CASE 9738 Published on 21.03.2012

Malignant giant cell tumor of bone


Musculoskeletal system

Case Type

Clinical Cases


Korzan JR, Murphy DT, Ouellette HA, Munk PL

Vancouver General Hospital,
University of British Columbia,
899 west 12th avenue
v5z1m9 Vancouver, Canada;

61 years, female

Area of Interest Musculoskeletal bone, Musculoskeletal joint ; Imaging Technique CT, Conventional radiography, MR
Clinical History
61-year-old female patient with pain in the left knee following fall, unable to weight bear. Conservative therapy was unsuccessful. The patient is otherwise well with no history of prior malignancy. Radiographs, CT and MRI were performed. The preoperative diagnosis was suspicious for malignant giant cell tumour of bone.
Imaging Findings
61-year-old woman with pain in the left knee following fall. Radiographs demonstrated a large lucent lesion within the left tibial metaphysis extending to subchondral bone of the epiphysis, without a definable matrix. CT confirmed the presence of a large radiolucent lesion within the proximal tibia expanding and thinning the lateral cortex with cortical breakthrough. The signal intensity of the lesion was low on T1-weighted images (WI), and was heterogeneously high on STIR WI. After intravenous administration of gadolinium contrast, there was avid peripheral enhancement and central necrosis. The radiographic, CT and MRI appearance were suspicious for giant cell tumor (GCT). Malignant GCT was favored over benign GCT due the aggressive imaging features including soft tissue extension. Metastatic disease was felt less likely. A CT guided biopsy was performed which confirmed malignant giant cell tumor of bone.
Giant cell tumour of bone represents approximately 5-10% of primary bone tumours and 18-23% of benign osseous neoplasms [1]. 80% occur in adults between the ages of 20 and 50 years of age. 50-65% of tumours occur in the region of the knee [2]. 2-5% of histologically benign GCT tumours metastasise with the metastatic deposits also having benign histology. Malignant giant cell tumours of bone (MGCTOB) represent 5-10% of giant cell tumours [3]. Radiographic appearances classically are not helpful in predicting clinical behaviour.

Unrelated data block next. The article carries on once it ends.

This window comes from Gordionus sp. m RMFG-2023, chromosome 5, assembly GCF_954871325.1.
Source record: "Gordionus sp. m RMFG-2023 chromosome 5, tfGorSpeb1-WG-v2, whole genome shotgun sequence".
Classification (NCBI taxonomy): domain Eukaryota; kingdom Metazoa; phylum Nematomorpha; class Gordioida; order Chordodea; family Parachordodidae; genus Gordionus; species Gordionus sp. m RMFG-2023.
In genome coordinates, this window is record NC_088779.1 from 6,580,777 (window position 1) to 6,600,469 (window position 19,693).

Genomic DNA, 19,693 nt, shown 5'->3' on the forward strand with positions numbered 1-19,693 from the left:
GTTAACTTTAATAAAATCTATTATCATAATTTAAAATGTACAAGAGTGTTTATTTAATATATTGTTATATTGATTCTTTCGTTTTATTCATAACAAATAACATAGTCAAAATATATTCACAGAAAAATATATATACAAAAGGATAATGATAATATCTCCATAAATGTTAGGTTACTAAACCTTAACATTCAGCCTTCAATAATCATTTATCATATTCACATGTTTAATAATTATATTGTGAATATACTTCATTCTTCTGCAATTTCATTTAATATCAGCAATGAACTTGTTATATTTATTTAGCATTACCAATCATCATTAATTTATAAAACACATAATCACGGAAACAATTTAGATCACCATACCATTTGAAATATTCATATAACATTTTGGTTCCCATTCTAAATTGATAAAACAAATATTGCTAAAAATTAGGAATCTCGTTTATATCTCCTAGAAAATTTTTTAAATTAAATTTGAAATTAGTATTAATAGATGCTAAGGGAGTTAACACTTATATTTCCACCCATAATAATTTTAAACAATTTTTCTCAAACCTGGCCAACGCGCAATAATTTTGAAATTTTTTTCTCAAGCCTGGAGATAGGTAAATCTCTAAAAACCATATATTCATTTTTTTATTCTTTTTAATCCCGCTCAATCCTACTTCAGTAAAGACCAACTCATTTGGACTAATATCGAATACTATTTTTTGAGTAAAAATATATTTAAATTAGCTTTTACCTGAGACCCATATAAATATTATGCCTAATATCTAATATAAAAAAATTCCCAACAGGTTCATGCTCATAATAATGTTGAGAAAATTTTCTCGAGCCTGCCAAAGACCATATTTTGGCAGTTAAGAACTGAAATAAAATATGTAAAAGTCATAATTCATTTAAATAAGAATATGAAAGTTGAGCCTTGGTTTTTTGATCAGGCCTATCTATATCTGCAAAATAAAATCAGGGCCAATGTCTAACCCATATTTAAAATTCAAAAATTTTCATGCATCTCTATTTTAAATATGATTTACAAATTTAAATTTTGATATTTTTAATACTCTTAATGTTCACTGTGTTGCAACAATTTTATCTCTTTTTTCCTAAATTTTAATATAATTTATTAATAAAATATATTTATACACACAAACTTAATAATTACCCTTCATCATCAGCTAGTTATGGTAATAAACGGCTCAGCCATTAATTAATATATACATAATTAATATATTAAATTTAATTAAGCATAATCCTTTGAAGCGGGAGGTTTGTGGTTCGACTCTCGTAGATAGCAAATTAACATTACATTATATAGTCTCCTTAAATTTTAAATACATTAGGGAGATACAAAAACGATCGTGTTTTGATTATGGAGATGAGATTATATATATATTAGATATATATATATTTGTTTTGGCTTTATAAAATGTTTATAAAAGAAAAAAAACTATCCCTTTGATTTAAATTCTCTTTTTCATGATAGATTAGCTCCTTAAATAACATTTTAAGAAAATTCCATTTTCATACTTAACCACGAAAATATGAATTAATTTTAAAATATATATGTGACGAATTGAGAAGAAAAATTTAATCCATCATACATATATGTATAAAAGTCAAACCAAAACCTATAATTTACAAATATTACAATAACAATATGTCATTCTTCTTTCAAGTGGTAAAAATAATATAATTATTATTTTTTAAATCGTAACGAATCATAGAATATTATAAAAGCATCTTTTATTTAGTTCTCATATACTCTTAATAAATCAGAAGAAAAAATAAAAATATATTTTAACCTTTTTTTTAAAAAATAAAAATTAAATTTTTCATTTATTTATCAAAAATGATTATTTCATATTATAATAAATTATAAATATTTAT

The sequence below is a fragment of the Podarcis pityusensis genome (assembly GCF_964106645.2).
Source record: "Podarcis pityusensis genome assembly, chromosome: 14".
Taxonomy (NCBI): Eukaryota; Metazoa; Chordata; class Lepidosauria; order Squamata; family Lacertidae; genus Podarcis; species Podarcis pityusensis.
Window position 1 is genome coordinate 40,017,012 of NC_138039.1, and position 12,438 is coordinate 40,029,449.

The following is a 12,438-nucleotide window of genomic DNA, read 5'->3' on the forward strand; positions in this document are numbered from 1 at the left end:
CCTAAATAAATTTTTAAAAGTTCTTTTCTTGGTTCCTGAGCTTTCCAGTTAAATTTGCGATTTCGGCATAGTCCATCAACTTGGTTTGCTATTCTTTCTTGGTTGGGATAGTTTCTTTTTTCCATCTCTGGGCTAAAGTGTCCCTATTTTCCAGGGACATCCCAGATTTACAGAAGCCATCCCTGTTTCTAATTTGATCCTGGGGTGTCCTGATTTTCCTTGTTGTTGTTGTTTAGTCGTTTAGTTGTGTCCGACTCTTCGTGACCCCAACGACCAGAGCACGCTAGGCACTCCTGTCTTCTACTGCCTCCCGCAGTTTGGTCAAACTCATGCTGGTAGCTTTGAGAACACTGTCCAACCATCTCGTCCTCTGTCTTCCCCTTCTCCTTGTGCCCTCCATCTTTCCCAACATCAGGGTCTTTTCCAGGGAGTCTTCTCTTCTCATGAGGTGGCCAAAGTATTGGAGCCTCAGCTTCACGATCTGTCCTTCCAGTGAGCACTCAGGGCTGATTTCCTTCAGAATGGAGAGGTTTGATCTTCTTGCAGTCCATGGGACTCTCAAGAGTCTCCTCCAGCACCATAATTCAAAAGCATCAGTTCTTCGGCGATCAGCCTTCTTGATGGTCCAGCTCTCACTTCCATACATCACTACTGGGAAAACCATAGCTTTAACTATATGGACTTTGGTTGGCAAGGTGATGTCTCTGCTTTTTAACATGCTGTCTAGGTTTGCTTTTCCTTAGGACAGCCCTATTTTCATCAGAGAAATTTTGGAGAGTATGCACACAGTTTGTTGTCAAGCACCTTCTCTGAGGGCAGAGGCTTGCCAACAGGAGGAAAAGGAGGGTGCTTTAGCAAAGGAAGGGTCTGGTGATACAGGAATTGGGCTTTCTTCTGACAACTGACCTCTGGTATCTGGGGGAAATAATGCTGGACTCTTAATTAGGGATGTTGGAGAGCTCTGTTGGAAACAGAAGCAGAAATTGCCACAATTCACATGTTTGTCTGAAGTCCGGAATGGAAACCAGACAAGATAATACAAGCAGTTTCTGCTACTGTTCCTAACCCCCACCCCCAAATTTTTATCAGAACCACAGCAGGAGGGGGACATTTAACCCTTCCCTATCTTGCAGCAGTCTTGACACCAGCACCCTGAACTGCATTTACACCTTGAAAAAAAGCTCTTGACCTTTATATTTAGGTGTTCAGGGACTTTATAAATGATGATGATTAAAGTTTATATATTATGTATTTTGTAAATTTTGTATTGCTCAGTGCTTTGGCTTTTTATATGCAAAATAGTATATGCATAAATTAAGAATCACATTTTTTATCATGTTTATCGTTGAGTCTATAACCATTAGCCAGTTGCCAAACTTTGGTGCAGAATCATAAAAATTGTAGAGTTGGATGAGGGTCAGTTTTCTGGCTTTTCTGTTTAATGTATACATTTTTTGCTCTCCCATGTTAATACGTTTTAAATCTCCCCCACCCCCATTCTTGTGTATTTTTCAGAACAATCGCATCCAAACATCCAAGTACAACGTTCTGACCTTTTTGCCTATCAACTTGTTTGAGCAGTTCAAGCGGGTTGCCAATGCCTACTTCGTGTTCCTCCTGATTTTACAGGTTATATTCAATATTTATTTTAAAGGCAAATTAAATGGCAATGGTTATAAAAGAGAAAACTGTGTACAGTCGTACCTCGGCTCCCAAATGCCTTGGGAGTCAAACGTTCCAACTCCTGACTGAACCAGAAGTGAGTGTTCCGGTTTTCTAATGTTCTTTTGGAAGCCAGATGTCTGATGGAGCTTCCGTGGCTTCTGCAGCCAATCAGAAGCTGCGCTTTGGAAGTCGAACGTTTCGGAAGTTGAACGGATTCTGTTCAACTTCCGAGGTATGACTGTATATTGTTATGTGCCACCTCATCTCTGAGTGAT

Radiographically GCT's are usually metaphyseal-based lucent lesions that extend to epiphyseal subchondral bone without a mineralized matrix. Septations can occur and periosteal reaction is relatively rare. On MRI this lesion is of low signal intensity (SI) on T1 weighted imaging (WI), low to intermediate SI on T2 WI, high SI on STIR WI signal intensity with variable enhancement. Fluid levels within GCT’s can be seen but are non-specific given they can be seen in aneurysmal bone cysts (ABC), chondroblastoma and teleangiectatic osteosarcoma. Malignant GCT can be separated into three categories: a) histologically benign GCT that metastasise, b) primary malignant transformation of benign GCT (dedifferentiated giant cell tumours) and c) secondary malignant transformation of GCT following irradiation or other intervention of a benign GCT. Primary malignant transformation is defined as “a malignant tumour of bone that is composed of sarcomatous overgrowth juxtaposed to zones of typical appearing benign GCT”. Staging systems of GCT are similar: Stage 1 GCT’s have indolent radiographic and histological appearance, Stage 2 lesions appear more aggressive with bony expansion and remodelling, but with an intact periosteum, Stage 3 lesions are more aggressive, with growth and extension into soft tissues but remain benign histologically.

In our case, a CT guided biopsy confirmed malignant giant cell tumour of bone. The lesion was treated with wide excision and reconstruction with a total knee arthroplasty.
Differential Diagnosis List
Histologically confirmed: Malignant giant cell tumour.
Malignant giant cell tumour of bone
Benign giant cell tumour of bone
Final Diagnosis
Histologically confirmed: Malignant giant cell tumour.
Case information
DOI: 10.1594/EURORAD/CASE.9738
ISSN: 1563-4086